Our approach will allow us to address the question whether the models can explain the known CI patterns. A minimal requirement for the models to be valid is that they are compatible with the stylized facts A-F from Poinsot et al.  (see Table 1). Furthermore, we will subject the models to additional tests that allow for other observations on CI: (1) whether the models can explain the diverse compatibility relationships observed among Wolbachia strains; (2) whether it is possible to derive predictions with regard to CI levels, and if so, whether these predictions are correct; (3) how well the models are supported by cytological evidence; and finally how model choice is influenced by evolutionary considerations regarding (4) double infections or novel compatibility types and (5) the origin of CI. We will also propose tests that allow to distinguish between the two models.
Results and Discussion
Comparison of CI patterns predicted by the models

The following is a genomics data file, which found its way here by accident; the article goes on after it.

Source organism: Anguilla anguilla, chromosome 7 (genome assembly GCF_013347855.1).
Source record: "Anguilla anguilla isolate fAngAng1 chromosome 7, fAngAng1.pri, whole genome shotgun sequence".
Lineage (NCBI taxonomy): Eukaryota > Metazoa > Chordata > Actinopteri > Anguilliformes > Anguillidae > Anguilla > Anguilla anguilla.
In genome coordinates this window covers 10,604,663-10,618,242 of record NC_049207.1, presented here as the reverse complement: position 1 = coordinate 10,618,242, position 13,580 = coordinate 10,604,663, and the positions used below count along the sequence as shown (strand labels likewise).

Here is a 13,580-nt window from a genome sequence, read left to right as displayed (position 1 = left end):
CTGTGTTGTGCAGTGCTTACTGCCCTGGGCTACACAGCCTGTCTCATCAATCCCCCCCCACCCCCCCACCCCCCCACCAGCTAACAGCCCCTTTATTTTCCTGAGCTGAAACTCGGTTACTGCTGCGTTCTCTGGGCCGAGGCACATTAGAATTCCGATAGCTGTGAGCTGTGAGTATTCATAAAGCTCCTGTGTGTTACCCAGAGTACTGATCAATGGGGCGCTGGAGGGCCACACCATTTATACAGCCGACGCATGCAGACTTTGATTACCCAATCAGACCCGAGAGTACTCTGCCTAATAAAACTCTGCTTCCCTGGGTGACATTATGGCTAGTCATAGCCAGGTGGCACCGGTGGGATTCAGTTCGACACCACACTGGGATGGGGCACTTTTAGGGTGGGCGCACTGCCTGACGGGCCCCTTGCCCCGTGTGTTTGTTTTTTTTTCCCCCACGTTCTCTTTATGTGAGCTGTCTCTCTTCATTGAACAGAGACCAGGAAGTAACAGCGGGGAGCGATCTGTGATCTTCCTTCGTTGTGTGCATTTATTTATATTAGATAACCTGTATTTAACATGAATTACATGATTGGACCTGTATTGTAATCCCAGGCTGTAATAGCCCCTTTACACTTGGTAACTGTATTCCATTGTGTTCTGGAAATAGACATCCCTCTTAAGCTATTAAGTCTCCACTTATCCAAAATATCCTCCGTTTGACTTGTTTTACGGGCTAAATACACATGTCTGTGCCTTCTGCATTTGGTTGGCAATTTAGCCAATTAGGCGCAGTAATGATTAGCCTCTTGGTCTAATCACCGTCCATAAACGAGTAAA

We subjected the goalkeeper-model and the lock-key-model to an analysis using formal logic that allows to derive unambiguous properties of the models. While we leave the formal proofs to Text S1, we give a quick intuition for how the goalkeeper-model explains the basic features of cytoplasmic incompatibility (CI). From the point of view of the goalkeeper model, two factors and are involved in the differential generation of CI in crosses between and among infected and uninfected mating partners (see Fig. 2). The quantities of these two factors are specific to each Wolbachia strain. In infected males, the factors contribute to modification of sperm, and in infected females, they contribute to rescue in ova. Hosts also support rescue by adding the host specific ‘net host contribution’ and . This assumption reflects a robustness requirement that the host would have to meet–perhaps to a lower degree–even in the absence of Wolbachia. In order to assess whether CI occurs after fertilization, the amounts of resc and mod factors are compared. CI manifests if and only if at least one mod factor exceeds the corresponding resc factor in quantity. Note that a specific Wolbachia strain has the same effect in females and males–if the female is infected, strain specific amounts and are contributed to rescue; if the male is infected, the same amounts and are contributed to modification.